Churches and faith-based groups need to organize collectively to pressure public officials to use data-based initiatives that have been proven to reduce high rates of murder and violent crime in several U.S. cities, a New Orleans pastor told the PICO National Gathering of Clergy Nov. 15.
The conference ended with an anti-violence town hall meeting called “Lifelines to Healing,” which attracted more than 500 clergy and religious leaders from across the U.S. and 2,000 laypersons.
Rev. Antoine Barriere of Household of Faith Family Worship Church in the Lower 9th Ward said high rates of violent crime are tied to low-quality public education, “mass incarceration” of African Americans and Latinos, and ex-offenders’ limited access to decent jobs after they leave prison.
“We’re going to stand up against our kids being jailed, our kids losing out, our kids in failing schools and our kids being shot like animals,” Rev. Barriere said.
Largest faith-based network
The gathering of the PICO National Network, the largest faith-based organizing network in the U.S., attracted representatives of 25 different faiths, including 70 Catholic priests.
“We need children to be our priority, and we need to educate them,” said Edmundite Father Michael Jacques, pastor of St. Peter Claver Catholic Church in New Orleans.
Through the Micah Project, which is local arm of PICO in New Orleans, Father Jacques and his parishioners have been meeting with the Recovery School District (RSD) in Orleans Parish to find a suitable charter school operator that would assume control of the Phillis Wheatley School, which is being rebuilt after being destroyed by Katrina.
Pressed for better schools
Father Jacques said the four potential charter school operators suggested by the RSD were not good enough, and he pressed RSD superintendent John White for better options.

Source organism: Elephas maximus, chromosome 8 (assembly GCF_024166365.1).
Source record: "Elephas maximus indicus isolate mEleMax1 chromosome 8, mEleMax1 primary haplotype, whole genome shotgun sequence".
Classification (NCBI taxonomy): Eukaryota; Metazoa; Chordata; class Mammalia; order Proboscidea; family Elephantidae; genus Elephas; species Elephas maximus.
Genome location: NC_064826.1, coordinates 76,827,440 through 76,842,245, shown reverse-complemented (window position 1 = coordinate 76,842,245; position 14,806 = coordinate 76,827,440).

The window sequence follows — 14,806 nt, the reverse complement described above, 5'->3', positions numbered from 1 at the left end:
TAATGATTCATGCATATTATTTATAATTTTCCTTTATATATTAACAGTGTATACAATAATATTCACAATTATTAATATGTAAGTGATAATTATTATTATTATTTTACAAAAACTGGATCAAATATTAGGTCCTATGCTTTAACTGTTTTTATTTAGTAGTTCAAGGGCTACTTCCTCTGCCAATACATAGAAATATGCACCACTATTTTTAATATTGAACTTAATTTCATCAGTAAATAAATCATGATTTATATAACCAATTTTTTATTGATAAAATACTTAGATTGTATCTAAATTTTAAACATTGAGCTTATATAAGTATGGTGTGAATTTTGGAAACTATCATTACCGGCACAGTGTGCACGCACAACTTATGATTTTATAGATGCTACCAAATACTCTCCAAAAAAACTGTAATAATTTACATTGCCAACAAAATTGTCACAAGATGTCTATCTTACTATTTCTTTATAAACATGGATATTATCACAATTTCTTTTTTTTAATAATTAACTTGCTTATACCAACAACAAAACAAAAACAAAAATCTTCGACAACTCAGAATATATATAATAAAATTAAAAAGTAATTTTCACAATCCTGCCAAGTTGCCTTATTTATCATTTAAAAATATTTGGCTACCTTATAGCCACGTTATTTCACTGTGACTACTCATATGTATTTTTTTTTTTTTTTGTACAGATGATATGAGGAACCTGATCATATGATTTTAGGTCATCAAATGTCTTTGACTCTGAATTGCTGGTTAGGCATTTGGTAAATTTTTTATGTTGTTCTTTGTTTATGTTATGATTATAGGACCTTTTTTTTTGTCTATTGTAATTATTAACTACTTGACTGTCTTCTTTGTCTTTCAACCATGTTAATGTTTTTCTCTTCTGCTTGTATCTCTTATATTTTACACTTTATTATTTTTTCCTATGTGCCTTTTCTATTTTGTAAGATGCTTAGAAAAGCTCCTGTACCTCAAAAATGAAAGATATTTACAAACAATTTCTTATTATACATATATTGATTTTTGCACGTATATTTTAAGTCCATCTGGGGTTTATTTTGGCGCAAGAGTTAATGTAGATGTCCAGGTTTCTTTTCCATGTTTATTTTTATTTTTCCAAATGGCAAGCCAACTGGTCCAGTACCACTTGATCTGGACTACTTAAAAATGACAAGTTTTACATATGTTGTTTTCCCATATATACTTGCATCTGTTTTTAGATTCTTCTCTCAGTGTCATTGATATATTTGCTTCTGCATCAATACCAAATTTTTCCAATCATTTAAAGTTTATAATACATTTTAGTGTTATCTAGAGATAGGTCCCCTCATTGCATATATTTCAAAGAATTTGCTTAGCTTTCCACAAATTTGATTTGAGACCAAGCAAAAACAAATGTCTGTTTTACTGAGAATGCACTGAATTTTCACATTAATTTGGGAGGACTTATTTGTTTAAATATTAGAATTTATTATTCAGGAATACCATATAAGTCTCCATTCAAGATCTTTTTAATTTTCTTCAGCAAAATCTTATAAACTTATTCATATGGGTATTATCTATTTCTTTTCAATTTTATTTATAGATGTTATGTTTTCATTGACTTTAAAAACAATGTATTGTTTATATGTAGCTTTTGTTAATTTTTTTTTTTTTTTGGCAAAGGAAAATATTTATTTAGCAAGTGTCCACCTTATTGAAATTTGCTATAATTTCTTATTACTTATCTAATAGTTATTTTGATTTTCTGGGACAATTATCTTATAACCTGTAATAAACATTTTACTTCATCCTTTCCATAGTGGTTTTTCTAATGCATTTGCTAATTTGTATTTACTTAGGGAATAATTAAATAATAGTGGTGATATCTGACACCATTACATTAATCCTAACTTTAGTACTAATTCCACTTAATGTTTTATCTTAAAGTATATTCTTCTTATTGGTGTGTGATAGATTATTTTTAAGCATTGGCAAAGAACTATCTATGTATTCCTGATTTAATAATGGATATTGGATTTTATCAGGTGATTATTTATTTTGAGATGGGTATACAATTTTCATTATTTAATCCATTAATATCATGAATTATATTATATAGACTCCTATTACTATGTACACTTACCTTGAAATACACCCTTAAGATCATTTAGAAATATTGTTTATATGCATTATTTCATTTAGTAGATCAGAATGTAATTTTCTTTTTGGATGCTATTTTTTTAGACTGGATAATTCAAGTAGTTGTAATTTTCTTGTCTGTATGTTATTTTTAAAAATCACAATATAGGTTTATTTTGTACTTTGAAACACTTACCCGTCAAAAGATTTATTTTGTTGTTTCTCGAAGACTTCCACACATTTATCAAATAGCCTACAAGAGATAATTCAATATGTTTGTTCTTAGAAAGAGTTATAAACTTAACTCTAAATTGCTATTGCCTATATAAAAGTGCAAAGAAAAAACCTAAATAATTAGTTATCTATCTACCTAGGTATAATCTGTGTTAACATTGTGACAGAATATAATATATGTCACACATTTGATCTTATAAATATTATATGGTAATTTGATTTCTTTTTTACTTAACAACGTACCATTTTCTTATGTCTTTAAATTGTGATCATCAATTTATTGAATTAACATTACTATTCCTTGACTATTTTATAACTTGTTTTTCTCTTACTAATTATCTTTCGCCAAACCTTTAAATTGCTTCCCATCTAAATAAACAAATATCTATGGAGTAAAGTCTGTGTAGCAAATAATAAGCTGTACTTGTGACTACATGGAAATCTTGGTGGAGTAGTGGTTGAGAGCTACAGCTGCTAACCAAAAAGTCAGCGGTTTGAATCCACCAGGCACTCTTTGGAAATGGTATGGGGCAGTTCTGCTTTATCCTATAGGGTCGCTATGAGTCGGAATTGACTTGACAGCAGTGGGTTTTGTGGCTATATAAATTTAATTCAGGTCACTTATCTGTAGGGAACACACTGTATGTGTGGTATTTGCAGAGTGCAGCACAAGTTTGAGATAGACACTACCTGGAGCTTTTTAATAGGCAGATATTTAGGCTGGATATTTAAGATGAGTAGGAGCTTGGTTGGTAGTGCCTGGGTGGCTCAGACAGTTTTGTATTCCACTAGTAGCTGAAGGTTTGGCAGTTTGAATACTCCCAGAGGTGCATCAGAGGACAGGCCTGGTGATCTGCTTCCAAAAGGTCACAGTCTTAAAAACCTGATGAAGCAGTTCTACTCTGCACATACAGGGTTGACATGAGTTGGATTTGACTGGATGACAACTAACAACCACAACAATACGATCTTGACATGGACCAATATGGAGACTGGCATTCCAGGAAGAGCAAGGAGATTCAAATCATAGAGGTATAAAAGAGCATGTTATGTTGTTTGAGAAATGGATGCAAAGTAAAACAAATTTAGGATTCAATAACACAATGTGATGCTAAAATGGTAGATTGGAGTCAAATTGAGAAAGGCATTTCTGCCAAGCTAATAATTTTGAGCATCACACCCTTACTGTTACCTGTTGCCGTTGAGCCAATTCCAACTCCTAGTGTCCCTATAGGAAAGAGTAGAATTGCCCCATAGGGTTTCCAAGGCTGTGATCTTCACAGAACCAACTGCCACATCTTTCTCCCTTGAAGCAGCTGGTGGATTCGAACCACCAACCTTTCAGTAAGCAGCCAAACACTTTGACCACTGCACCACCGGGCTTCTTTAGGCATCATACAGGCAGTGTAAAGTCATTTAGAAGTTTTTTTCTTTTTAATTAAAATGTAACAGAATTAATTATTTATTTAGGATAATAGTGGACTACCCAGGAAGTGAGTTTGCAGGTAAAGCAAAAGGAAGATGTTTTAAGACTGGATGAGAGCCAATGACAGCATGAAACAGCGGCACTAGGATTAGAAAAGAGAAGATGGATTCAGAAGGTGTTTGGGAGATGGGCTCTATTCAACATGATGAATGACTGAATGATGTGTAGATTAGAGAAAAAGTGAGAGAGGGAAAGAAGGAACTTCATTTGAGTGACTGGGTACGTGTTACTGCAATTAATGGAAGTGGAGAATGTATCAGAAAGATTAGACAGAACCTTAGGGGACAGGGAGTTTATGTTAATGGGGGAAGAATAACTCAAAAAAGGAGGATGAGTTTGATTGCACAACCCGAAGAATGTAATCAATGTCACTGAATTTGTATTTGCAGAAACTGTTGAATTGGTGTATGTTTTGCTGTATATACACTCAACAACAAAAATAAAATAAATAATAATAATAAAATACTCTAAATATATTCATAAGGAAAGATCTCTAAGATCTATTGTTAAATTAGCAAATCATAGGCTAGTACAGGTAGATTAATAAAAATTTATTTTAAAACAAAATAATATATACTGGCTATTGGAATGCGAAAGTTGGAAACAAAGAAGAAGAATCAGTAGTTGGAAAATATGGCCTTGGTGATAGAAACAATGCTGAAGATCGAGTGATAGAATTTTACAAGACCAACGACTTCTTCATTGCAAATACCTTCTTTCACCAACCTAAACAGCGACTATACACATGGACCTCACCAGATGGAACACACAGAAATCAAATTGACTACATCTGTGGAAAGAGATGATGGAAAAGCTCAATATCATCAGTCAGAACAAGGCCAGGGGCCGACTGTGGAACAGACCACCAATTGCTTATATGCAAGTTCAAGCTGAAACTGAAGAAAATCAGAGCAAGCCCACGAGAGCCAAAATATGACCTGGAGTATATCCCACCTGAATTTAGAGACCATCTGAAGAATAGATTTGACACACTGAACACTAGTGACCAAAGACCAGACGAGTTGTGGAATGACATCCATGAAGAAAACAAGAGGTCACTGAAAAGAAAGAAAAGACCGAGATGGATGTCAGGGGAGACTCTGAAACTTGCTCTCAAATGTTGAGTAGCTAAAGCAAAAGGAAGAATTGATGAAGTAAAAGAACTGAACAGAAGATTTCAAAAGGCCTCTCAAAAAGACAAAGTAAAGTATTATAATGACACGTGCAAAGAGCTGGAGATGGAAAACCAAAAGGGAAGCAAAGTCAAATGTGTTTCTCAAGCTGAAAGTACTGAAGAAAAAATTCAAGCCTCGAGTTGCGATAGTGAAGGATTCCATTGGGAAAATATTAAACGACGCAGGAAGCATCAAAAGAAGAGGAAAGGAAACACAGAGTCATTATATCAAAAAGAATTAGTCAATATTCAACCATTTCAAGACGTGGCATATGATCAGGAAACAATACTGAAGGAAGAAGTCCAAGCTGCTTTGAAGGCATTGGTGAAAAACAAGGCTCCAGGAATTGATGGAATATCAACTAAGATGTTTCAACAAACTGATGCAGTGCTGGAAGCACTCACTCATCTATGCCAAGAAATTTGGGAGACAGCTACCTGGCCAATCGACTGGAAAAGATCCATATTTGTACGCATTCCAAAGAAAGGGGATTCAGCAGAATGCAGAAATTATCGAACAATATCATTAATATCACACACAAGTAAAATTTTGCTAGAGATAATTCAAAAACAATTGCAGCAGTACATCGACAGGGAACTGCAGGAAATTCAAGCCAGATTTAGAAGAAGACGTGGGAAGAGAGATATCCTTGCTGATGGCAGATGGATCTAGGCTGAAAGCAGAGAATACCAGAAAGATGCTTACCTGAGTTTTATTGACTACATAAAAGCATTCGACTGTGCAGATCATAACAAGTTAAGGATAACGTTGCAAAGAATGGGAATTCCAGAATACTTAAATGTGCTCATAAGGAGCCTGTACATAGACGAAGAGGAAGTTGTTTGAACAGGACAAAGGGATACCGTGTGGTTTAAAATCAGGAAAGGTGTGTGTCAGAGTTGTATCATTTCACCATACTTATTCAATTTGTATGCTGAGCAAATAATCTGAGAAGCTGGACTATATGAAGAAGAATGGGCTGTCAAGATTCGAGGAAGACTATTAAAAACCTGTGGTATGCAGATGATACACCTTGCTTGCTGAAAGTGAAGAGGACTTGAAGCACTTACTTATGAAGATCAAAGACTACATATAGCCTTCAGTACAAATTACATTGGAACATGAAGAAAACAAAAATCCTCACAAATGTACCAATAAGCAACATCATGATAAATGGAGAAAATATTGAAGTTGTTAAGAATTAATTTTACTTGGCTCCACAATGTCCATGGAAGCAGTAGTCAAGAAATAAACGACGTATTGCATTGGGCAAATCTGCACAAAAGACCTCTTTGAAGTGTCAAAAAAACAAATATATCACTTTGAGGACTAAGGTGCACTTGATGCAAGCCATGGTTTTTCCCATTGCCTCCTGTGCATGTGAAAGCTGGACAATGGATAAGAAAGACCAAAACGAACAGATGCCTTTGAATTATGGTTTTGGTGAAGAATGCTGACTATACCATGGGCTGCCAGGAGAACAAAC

“We don’t want just any old school,” Father Jacques said. “We want a school of excellence, and until we get a school of excellence, we’re going to drive you nuts.”
Speaker after speaker produced research on education and violent crime that members of the Micah Project had compiled for the Lifelines to Healing campaign. Following a version of the “Ceasefire Initiative” that has been tried in major U.S. cities such as Boston and Chicago, clergy leaders have conducted regular “prayer walks” through the Lower 9th Ward to ask residents about their interactions with the criminal justice system.
End ‘mass incarceration’
Paula Arceneaux, a parishioner of St. Mary of the Angels Catholic Church in New Orleans, said the campaign has three major steps: stopping the violence; eliminating mass incarceration of African Americans and Latinos and helping ex-offenders “get back on their feet”; and creating “real opportunity through jobs and education.”
She said in 10 of 11 cities where the “Ceasefire Initiative” has been implemented, the level of violence has been reduced.
“If a cancer treatment works 10 out of 11 times, we would want that cancer patient to receive it,” she said.
Arceneaux said cities have a financial incentive to keep prisons full because they usually are paid by the state for each prisoner they lock up on a “per diem” basis.
“The sheriff’s office gets paid like a hotel,” Arceneaux said. “It creates a financial incentive to have more people jailed. Our local jail is four times bigger than it needs to be.”
Low reading scores, more jails
She said many jurisdictions determine jail size based on fourth-grade reading scores in their public schools.
“If our kids are not reading well by the fourth grade, someone else is planning for them to go to prison,” Arceneaux said. “Is that what we want?”